SAML addresses authentication and provides a mechanism for transferring authentication and authorization decisions between cooperating entities, XACML leverages this information to determine access to resources by focusing on the mechanism for arriving at those authorization decisions.

An additional feature of SAML is that it allows organizations to communicate information without any change to their own internal security architectures.

[via ITU-T Newslog]
Thursday, May 11, 2006 11:07:57 AM (W. Europe Standard Time, UTC+01:00)  #     | 
 Wednesday, May 10, 2006

The Cooperative Domain Service (CoDoNS) by Venugopalan Ramasubramanian and Emin Gün Sirer.

Wednesday, May 10, 2006 4:53:29 PM (W. Europe Standard Time, UTC+01:00)  #     | 
 Tuesday, May 09, 2006

ITU Press Release: First World Information Society Day focuses on WSIS implementation & ITU World Information Society Award presented to President Wade of Senegal and Professor Yunus of Bangladesh

Geneva, 9 May 2006 — The first World Information Society Day will be commemorated on 17 May 2006 to mark the inception of the International Telecommunication Union in 1865, over 140 years ago.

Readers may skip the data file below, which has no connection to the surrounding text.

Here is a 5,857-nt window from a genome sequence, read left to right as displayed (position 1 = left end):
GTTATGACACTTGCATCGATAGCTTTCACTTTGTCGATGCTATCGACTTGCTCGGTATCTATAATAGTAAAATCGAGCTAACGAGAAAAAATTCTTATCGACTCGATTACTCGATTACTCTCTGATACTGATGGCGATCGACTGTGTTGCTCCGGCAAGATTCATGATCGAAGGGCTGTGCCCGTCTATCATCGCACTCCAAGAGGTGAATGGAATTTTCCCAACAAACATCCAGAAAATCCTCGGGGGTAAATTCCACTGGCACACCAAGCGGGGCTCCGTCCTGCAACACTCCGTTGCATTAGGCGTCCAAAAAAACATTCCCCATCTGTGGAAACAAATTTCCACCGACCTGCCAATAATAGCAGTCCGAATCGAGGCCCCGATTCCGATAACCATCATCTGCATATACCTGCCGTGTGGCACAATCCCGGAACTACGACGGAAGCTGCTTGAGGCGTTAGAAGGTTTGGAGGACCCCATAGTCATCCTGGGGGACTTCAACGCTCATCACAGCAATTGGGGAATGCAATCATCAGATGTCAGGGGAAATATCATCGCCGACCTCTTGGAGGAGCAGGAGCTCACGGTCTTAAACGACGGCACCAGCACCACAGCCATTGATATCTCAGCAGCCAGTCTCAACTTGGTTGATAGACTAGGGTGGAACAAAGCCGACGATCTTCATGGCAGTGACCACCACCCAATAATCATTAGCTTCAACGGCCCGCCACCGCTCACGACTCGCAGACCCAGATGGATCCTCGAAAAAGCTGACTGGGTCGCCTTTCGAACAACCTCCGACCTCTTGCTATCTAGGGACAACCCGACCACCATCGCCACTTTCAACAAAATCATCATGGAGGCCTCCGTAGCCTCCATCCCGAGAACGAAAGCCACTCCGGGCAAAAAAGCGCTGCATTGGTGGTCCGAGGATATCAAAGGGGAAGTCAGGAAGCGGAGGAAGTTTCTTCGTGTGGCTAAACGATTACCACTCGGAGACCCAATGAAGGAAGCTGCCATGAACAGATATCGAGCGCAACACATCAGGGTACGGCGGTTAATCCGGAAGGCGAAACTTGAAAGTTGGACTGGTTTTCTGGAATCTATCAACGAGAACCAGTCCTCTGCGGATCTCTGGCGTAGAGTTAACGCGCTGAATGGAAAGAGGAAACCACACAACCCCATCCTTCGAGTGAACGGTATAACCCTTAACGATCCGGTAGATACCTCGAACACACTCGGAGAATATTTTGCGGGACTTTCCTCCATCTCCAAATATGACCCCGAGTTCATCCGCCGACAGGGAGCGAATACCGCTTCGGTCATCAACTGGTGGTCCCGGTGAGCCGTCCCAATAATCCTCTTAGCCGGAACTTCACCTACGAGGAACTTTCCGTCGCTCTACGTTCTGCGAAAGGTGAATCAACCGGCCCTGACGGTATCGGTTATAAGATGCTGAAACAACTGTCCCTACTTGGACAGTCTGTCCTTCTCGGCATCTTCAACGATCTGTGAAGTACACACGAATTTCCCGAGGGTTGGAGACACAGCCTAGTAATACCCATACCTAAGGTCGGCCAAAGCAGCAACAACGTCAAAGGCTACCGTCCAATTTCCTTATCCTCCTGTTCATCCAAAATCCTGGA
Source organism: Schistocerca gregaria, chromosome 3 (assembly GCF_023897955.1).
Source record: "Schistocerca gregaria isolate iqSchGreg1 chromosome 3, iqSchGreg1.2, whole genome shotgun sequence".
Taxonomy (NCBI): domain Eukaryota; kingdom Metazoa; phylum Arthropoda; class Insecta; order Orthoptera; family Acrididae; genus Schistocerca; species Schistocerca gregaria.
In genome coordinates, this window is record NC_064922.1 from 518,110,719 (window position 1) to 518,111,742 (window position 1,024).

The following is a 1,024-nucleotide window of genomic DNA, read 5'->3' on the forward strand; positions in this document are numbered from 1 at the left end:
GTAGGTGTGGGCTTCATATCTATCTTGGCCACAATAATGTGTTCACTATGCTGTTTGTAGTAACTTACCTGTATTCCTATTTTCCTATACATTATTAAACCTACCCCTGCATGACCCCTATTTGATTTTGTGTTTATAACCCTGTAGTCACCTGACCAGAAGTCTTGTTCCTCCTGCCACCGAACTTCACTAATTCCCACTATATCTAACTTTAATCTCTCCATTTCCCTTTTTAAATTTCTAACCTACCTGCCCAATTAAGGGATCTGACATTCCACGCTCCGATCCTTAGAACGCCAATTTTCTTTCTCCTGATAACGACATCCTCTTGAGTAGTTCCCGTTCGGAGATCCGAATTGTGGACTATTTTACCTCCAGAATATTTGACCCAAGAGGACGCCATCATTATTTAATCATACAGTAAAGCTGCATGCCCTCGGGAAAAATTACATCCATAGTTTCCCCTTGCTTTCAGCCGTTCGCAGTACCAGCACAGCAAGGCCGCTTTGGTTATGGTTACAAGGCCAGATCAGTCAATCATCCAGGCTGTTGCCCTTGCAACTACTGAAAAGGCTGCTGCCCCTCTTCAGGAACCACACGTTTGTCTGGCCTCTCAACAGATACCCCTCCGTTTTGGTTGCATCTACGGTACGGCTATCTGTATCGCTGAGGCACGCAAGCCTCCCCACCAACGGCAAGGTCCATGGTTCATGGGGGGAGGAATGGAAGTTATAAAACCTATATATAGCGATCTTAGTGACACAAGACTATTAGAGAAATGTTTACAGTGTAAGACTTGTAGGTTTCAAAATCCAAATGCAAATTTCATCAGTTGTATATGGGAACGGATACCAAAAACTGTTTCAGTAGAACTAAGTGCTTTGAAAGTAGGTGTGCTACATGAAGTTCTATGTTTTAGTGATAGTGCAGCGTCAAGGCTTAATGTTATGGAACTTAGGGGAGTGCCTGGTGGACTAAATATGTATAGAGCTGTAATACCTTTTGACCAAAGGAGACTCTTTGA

On this important occasion, the first ITU World Information Society Award will be presented to two distinguished and eminent personalities whose outstanding personal contributions have furthered the cause of building a more inclusive and equitable Information Society and helped close the digital divide. The inaugural ITU Award will be given to President Abdoulaye Wade of Senegal and Professor Muhammad Yunus, Managing Director of Grameen Bank, Bangladesh.

The award ceremony will begin at 11h00 on 17 May 2006 at the International Conference Centre Geneva (CICG). There will be an opportunity after the ceremony for the laureates to meet the press.

For more information, see here.

Tuesday, May 09, 2006 11:58:52 AM (W. Europe Standard Time, UTC+01:00)  #     |